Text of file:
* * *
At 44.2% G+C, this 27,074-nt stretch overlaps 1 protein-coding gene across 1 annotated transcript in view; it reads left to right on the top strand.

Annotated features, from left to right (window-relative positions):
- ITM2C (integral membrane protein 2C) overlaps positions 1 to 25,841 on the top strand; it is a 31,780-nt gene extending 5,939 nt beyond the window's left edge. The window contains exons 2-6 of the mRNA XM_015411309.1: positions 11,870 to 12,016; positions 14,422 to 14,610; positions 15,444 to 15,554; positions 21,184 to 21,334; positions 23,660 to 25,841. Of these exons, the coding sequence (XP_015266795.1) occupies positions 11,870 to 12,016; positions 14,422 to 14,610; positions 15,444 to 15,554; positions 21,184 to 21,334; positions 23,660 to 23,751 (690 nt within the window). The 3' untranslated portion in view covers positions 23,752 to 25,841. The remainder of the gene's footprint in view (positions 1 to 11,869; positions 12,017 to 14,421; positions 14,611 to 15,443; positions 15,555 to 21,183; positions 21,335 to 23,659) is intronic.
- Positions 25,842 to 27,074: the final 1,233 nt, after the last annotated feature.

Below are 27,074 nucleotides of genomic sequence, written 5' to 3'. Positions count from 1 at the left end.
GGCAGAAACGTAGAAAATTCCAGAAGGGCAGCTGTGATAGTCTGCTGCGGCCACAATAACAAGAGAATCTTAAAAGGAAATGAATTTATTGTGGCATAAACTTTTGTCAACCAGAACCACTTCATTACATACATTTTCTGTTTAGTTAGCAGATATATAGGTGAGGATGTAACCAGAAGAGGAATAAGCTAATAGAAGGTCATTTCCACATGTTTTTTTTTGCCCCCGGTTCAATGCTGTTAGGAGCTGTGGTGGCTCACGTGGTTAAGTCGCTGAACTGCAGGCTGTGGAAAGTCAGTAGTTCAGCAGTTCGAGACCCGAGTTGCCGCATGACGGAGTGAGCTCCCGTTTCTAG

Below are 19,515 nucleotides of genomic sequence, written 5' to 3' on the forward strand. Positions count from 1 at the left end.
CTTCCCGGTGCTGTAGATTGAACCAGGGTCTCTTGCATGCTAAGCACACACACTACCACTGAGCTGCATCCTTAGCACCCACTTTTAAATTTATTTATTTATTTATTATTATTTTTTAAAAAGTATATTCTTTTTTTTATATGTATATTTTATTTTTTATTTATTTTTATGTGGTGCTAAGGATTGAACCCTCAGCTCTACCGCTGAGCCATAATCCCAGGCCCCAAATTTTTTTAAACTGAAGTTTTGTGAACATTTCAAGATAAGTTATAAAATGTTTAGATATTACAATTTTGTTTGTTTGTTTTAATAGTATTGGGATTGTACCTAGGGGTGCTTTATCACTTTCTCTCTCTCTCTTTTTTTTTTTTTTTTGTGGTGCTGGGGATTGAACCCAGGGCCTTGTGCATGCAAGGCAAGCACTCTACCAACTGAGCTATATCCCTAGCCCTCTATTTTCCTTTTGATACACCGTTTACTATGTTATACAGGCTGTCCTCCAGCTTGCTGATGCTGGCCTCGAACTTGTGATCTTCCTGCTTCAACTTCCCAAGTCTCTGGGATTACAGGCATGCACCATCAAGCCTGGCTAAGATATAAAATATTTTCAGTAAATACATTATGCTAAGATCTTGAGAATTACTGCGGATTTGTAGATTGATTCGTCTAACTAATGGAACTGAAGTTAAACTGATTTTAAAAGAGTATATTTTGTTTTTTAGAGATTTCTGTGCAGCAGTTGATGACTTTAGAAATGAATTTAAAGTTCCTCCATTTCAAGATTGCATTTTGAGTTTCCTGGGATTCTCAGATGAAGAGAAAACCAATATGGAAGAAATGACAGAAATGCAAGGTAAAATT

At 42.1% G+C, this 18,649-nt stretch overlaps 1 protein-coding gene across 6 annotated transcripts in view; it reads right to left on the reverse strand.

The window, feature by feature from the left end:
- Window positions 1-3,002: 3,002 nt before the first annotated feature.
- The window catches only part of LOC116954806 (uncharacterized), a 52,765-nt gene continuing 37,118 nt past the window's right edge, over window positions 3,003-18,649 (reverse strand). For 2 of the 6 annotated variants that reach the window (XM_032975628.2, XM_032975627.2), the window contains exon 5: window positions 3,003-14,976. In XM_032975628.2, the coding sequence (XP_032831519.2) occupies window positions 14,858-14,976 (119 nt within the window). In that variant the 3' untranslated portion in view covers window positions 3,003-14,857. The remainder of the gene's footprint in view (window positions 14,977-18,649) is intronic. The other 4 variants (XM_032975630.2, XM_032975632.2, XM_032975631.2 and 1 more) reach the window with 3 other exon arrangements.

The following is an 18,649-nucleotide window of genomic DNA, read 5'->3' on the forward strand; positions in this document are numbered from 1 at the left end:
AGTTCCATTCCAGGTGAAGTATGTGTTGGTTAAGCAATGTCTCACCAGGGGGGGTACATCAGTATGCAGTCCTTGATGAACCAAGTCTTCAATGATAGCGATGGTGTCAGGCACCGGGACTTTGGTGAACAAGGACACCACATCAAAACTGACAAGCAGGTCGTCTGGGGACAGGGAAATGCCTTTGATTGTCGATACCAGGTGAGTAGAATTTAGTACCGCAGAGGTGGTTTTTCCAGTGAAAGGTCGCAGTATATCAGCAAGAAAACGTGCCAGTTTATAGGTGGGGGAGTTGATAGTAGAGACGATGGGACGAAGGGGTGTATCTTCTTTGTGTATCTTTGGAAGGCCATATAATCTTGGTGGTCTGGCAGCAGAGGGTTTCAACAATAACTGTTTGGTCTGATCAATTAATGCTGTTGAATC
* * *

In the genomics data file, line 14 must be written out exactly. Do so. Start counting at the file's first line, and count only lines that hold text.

AGTTCCATTCCAGGTGAAGTATGTGTTGGTTAAGCAATGTCTCACCAGGGGGGGTACATCAGTATGCAGTCCTTGATGAACCAAGTCTTCAATGATAGCGATGGTGTCAGGCACCGGGACTTTGGTGAACAAGGACACCACATCAAAACTGACAAGCAGGTCGTCTGGGGACAGGGAAATGCCTTTGATTGTCGATACCAGGTGAGTAGAATTTAGTACCGCAGAGGTGGTTTTTCCAGTGAAAGGTCGCAGTATATCAGCAAGAAAACGTGCCAGTTTATAGGTGGGGGAGTTGATAGTAGAGACGATGGGACGAAGGGGTGTATCTTCTTTGTGTATCTTTGGAAGGCCATATAATCTTGGTGGTCTGGCAGCAGAGGGTTTCAACAATAACTGTTTGGTCTGATCAATTAATGCTGTTGAATC